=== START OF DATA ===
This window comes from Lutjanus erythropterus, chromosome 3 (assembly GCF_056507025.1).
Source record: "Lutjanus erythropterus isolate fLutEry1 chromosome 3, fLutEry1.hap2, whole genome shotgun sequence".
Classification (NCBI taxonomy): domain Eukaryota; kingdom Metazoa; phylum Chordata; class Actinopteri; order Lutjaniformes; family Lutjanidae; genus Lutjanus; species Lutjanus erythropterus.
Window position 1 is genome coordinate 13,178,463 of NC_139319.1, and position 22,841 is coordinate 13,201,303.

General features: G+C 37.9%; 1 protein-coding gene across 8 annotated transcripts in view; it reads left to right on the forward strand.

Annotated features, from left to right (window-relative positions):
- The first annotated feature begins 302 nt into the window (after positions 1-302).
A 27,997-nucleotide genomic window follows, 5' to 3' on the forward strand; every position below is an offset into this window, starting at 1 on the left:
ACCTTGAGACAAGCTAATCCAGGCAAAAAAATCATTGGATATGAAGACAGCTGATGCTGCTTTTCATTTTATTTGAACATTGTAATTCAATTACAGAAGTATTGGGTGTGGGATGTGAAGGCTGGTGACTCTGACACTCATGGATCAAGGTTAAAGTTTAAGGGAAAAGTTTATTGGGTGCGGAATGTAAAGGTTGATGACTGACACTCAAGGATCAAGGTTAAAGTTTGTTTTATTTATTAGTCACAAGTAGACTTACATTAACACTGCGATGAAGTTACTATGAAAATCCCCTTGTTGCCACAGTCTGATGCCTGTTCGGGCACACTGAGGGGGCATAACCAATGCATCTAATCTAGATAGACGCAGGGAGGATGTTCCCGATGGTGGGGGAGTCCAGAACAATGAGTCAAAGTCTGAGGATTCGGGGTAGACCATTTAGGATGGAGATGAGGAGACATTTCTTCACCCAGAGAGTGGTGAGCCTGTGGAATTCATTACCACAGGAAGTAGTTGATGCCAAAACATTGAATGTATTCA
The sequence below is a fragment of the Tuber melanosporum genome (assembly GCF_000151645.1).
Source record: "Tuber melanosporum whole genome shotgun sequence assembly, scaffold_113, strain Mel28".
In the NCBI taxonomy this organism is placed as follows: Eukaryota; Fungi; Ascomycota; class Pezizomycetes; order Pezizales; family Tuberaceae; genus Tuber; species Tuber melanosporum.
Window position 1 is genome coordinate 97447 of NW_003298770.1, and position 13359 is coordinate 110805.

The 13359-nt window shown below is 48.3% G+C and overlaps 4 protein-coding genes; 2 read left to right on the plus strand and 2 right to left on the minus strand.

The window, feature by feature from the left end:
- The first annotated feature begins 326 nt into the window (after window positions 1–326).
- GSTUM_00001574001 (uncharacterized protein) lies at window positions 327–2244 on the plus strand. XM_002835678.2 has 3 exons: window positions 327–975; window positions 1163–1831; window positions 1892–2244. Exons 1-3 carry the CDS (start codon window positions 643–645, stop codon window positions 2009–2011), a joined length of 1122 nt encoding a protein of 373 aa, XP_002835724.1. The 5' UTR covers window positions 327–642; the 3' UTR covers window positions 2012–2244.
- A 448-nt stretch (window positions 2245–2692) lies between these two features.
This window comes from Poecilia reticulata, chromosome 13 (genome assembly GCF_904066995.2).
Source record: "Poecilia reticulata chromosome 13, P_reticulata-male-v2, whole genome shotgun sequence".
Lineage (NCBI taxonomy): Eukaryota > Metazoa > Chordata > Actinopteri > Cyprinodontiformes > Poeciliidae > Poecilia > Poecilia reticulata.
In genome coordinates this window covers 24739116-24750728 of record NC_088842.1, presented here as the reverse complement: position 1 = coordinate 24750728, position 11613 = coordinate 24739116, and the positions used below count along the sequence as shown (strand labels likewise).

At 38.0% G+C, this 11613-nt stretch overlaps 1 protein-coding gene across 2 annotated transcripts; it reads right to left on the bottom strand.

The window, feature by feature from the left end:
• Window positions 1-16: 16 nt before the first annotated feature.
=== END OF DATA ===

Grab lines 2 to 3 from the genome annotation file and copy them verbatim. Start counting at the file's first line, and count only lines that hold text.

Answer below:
Source record: "Lutjanus erythropterus isolate fLutEry1 chromosome 3, fLutEry1.hap2, whole genome shotgun sequence".
Classification (NCBI taxonomy): domain Eukaryota; kingdom Metazoa; phylum Chordata; class Actinopteri; order Lutjaniformes; family Lutjanidae; genus Lutjanus; species Lutjanus erythropterus.